I bought Californication the day it came out, as well as a home hair-bleaching kit. I remember listening to track after track of Red Hot Chili Brilliance as the peroxide burned into my scalp. And because I wanted that newfound Kiedis-level of blonde, I let the bleach sit for another round of Californication—far longer than the packaging instructed. Afterwards, when the sun hit my head, even God Himself would’ve squinted.
I spent a lot of time that summer sitting by the pool at my dad’s condo, listening to Californication on repeat, trying to get tan.
New me, I thought.
Now, the idea of a 14-year-old Utah boy working on his tan seems like something out of either a Christopher Guest movie or a nightmare.
Later, when I was a senior in high school, my best friend Ryen Schlegel and I somehow found ourselves in a weight lifting class with a bunch of freshmen. Even though most of them were bigger than us, we had seniority and controlled what music played from the PA, and a lot of times it was Blood Sugar Sex Magik. Imagine two nerdy seniors bench-pressing the 40-lb bar while Anthony Kiedis yelled “SUCK MY KISS!”
Lifting weights and tanning. That pretty much sums up my RHCP experience. Truth be told, I bet those scenarios are not too far from how the Chili boys intended their music to be enjoyed.
Since moving to San Diego a decade ago, the ubiquity of Red Hot Chili Peppers’ music has turned my affection sour. It’s hard for me to listen to them now without cringing. And on really bad days, I wish harm upon their fans.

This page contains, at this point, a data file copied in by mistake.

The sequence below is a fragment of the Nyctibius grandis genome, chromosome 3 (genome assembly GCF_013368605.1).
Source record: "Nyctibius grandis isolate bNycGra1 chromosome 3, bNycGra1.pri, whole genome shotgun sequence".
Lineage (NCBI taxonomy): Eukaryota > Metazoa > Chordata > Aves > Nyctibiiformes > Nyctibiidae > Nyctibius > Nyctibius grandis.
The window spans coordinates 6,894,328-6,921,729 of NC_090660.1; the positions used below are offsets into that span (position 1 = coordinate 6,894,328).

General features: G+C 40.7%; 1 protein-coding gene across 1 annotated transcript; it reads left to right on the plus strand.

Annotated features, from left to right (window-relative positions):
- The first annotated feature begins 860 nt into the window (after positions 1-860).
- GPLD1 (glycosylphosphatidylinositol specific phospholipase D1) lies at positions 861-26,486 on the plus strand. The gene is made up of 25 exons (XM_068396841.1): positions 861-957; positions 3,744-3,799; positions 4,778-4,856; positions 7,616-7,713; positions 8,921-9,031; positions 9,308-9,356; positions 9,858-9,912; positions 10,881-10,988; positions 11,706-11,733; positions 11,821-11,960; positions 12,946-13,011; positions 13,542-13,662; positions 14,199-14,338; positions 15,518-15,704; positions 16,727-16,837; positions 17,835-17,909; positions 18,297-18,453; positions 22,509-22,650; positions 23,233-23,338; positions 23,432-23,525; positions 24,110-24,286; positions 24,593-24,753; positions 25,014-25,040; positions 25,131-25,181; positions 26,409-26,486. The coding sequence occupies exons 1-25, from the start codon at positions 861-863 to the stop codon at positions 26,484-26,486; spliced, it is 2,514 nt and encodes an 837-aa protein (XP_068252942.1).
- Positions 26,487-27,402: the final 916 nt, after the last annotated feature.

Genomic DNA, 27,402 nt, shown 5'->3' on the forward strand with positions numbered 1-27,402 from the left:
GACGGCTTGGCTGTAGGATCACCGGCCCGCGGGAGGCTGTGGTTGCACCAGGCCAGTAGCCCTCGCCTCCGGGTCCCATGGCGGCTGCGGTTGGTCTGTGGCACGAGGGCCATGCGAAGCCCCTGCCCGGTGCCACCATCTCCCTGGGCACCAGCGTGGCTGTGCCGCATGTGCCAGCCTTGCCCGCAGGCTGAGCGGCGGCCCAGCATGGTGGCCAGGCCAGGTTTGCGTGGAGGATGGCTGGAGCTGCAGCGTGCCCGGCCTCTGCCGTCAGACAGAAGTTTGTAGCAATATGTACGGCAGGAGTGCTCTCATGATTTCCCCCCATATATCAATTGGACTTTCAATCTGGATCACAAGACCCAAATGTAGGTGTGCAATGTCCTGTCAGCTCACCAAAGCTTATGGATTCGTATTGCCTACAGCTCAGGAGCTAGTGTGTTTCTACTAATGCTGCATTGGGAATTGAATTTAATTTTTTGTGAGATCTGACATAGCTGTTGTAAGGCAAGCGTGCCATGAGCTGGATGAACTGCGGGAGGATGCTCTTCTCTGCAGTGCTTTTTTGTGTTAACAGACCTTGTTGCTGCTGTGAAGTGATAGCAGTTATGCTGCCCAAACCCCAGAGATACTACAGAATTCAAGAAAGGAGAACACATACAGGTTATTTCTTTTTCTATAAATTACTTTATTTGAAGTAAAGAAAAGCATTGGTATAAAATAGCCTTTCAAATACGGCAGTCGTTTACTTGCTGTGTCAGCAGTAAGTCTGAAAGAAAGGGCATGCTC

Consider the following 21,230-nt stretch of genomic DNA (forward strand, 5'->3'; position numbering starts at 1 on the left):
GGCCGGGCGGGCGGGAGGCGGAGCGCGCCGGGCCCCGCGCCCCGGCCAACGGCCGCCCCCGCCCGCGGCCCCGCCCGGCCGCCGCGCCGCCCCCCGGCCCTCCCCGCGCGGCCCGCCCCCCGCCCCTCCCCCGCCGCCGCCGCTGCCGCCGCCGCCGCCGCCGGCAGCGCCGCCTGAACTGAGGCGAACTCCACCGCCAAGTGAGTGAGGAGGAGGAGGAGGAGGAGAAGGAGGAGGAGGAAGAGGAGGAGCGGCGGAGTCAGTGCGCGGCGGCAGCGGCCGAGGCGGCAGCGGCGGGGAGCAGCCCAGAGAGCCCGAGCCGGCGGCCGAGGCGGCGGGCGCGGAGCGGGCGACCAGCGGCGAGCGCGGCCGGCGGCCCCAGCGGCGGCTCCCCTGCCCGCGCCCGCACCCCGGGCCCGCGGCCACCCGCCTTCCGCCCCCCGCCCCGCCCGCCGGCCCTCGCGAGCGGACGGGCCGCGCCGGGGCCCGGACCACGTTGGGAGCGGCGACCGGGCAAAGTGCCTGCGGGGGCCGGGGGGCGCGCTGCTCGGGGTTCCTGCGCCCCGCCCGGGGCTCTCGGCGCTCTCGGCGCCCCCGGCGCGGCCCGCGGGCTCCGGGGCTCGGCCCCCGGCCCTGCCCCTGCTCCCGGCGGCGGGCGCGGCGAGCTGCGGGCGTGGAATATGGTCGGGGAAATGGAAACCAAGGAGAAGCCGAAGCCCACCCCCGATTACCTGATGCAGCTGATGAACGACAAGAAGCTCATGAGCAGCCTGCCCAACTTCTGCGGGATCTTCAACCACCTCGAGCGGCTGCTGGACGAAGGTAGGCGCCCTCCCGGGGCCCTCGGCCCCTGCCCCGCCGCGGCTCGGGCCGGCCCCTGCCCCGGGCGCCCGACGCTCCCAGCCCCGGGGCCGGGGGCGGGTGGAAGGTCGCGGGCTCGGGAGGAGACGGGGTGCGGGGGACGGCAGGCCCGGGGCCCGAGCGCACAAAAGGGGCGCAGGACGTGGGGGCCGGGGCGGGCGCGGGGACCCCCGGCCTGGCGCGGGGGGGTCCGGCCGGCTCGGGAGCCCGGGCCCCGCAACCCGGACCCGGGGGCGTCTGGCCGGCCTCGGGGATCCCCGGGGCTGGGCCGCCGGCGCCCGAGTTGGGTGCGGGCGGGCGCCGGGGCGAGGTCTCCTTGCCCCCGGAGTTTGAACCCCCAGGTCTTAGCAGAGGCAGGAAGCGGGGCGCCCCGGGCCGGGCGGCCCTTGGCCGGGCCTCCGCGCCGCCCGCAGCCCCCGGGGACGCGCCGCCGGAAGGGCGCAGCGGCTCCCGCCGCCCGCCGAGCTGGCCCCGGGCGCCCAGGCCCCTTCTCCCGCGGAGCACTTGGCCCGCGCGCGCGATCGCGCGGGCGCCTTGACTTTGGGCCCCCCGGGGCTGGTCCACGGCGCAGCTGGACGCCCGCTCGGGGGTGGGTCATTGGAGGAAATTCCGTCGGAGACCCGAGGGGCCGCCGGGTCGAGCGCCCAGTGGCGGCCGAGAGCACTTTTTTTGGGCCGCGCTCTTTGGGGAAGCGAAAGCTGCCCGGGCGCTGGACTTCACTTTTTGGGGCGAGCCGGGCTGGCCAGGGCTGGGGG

Shelby Wentz: Flea taught me how to play bass. Okay, maybe not literally—like he wasn’t shirtless in my one-bedroom apartment when I was 12 years old (totes innapropes) slapping out the bassline to “Higher Ground.” But he was the one-man inspo and only reference I had at the time on what a bass player was supposed to be like, from the sheltered perspective of a middle-schooler who had barely saved up enough money from babysitting to buy her first bass (cherry red Fender Jazz Squire on sale for $99 at Guitar Center). I thought Flea was a musical genius. I even painted a large, acrylic portrait of him that was equally awesome and terrible.
The year was 1998 and the song “Higher Ground” had been released almost a decade prior. When I heard it on the radio, it was the first time I’d ever heard bass sound that way, and I knew I wanted to learn it because, well, I thought it was SO COOL. I didn’t know what “slap bass” was, but after I dialed up my internet (literally) and found some info (likely using Ask Jeeves) I discovered what the thumpy, sproingy sound was called. I found a bass tabs website, and using a lined sheet of paper I carefully wrote down the tablature (we didn’t have a printer, and you weren’t going to catch me sneaking bass tab printouts at the school library). Then, for the final piece of my education (and in order for the tabs to make sense), I watched MTV until “Higher Ground” played and recorded it on a VHS tape so I could watch it over and over to understand the technique (being careful not to go over my mom’s Melrose Place episodes, God forbid).